The exploit is quite an impressive piece of engineering. For example, it includes a small framework for crafting fake JS objects, which supports assigning fields to real JS objects, fake sub-objects, tagged integers, etc. Since the bug can only be triggered once per JIT-compiled function, every time addrof or fakeobj is called, the exploit dynamically generates a new set of required objects and functions using eval.

The author also made significant efforts to increase the reliability of the exploit: there is a sanity check at every minor step; addrof stores all leaked pointers, and the exploit ensures they are still valid before accessing the fake object; fakeobj creates a giant string to store the crafted object contents so it gets allocated in the large object space, where objects aren’t moved by the garbage collector. And, of course, the exploit runs inside a web worker.

However, despite the efforts, the amount of auxiliary code and complexity of the design make accidental crashes quite probable. Also, the constructed fake buffer object is only well-formed enough to be accepted as an argument to the typed array constructor, but it’s unlikely to survive a GC cycle. Reliability issues are the likely reason for the existence of the second exploit.

Exploit 2

The second exploit for the same vulnerability aims at Chrome 47-58, i.e. a subrange of the previous exploit’s supported version range, and the exploit server always gives preference to the second exploit. The version detection is less strict, and there are just three distinct constant tables: for Chrome 47-49, 50-53 and 54-58.

The general approach is similar, however, the new exploit seems to have been rewritten from scratch with simplicity and conciseness in mind as it’s only half the size of the previous one. addrof is implemented in a way that allows leaking pointers to three objects at a time and only used once, so the dynamic generation of trigger functions is no longer needed. The exploit employs mutable on-heap typed arrays instead of JS strings to store the contents of fake objects; therefore, an extra level of indirection in the form of an additional ArrayBuffer is not required. Another notable change is using a RegExp object for code execution. The possible benefit here is that, unlike a JS function, which needs to be called many times to get JIT-compiled, a regular expression gets translated into native code already in the constructor.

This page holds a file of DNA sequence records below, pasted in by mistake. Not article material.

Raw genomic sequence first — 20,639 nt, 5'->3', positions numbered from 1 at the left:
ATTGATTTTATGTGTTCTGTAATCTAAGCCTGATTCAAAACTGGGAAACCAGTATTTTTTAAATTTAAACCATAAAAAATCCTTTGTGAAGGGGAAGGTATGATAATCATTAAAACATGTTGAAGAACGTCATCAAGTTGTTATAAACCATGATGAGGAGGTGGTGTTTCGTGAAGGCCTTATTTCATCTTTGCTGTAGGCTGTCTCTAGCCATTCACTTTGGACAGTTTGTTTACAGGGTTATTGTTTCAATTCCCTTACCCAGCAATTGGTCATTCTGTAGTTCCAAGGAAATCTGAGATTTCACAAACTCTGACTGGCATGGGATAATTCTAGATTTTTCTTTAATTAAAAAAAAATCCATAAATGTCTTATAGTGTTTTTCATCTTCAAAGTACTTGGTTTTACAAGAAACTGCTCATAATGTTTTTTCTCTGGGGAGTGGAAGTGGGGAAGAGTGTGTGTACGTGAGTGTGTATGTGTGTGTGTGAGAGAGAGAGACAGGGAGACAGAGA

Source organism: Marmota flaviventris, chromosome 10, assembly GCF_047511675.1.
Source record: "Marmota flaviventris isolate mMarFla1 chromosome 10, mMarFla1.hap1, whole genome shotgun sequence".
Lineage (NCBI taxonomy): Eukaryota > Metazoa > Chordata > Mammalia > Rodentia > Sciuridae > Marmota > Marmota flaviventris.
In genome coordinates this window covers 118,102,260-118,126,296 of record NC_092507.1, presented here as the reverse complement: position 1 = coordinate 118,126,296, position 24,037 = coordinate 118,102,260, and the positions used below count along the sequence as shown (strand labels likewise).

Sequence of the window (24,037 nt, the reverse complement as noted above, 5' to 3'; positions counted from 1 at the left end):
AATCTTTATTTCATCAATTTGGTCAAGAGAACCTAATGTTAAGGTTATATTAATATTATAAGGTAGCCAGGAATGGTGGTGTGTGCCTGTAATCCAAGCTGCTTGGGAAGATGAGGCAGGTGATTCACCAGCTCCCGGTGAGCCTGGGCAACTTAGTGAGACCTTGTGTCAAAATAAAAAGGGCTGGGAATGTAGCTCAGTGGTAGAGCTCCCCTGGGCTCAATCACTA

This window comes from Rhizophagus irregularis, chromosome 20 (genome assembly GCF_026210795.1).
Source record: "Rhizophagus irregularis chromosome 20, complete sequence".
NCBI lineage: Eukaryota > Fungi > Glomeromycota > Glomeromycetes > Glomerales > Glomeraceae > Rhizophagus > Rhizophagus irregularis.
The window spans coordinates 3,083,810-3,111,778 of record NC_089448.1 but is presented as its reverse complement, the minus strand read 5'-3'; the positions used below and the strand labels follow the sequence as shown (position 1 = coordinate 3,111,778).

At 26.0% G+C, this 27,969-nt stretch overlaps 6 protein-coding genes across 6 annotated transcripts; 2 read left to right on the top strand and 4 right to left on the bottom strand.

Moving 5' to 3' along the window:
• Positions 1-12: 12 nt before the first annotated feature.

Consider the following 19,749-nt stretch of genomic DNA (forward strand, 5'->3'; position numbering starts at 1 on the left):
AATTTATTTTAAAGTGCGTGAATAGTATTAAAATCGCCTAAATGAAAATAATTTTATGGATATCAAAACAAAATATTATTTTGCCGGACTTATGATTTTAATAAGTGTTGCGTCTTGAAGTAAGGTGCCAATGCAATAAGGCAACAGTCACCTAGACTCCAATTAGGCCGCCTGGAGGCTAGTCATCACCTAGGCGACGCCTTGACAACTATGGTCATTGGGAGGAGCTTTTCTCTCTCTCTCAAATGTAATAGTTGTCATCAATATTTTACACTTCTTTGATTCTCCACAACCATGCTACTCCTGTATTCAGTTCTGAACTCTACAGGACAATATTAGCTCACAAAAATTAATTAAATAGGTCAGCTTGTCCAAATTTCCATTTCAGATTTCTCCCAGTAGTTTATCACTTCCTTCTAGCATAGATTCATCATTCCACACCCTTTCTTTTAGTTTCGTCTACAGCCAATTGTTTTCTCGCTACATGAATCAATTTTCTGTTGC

While it’s possible that the exploits were written after the issue had become public, they greatly differ from the public exploit in both the design and implementation details. The attacker has thoroughly investigated the issue, for example, their trigger function is much more straightforward than in the public proof-of-concept.

2. CVE-2020-6418

The vulnerability

This is a side effect modelling issue in TurboFan. The function InferReceiverMapsUnsafe assumes that a JSCreate node can only modify the map of its value output. However, in reality, the node can trigger a property access on the new_target parameter, which is observable to user JavaScript if new_target is a proxy object. Therefore, the attacker can unexpectedly change, for example, the element representation of a JS array and trigger a type confusion similar to the one discussed above:

‘use strict’;

(function() {

  var popped;

 

  function trigger(new_target) {

    function inner(new_target) {

      function constructor() {

        popped = Array.prototype.pop.call(array);

      }

      var temp = array[0];

      return Reflect.construct(constructor, arguments, new_target);

    }

 

    inner(new_target);

  }

 

  var array = new Array(0, 0, 0, 0, 0);

 

  for (var i = 0; i < 20000; i++) {

    trigger(function() { });

    array.push(0);

  }

 

  var proxy = new Proxy(Object, {

    get: () => (array[4] = 1.1, Object.prototype)

  });

 

  trigger(proxy);

  print(popped);

}());

A call reducer (i.e., an optimizer) for Array.prototype.pop invokes InferReceiverMapsUnsafe, which marks the inference result as reliable meaning that it doesn’t require a runtime check. When the proxy object is passed to the vulnerable function, it triggers the tagged -> double element transition. Then pop takes a double element and interprets it as a tagged pointer value.

Note that the attacker can’t call the array function directly because for the expression array.pop() the compiler would insert an extra map check for the property read, which would be scheduled after the proxy handler had modified the array.

This is the only Chrome vulnerability that was still exploited as a 0-day at the time we discovered the exploit server. The issue was reported to Chrome under the 7-day deadline. The one-line patch modified the vulnerable function to mark the result of the map inference as unreliable whenever it encounters a JSCreate node: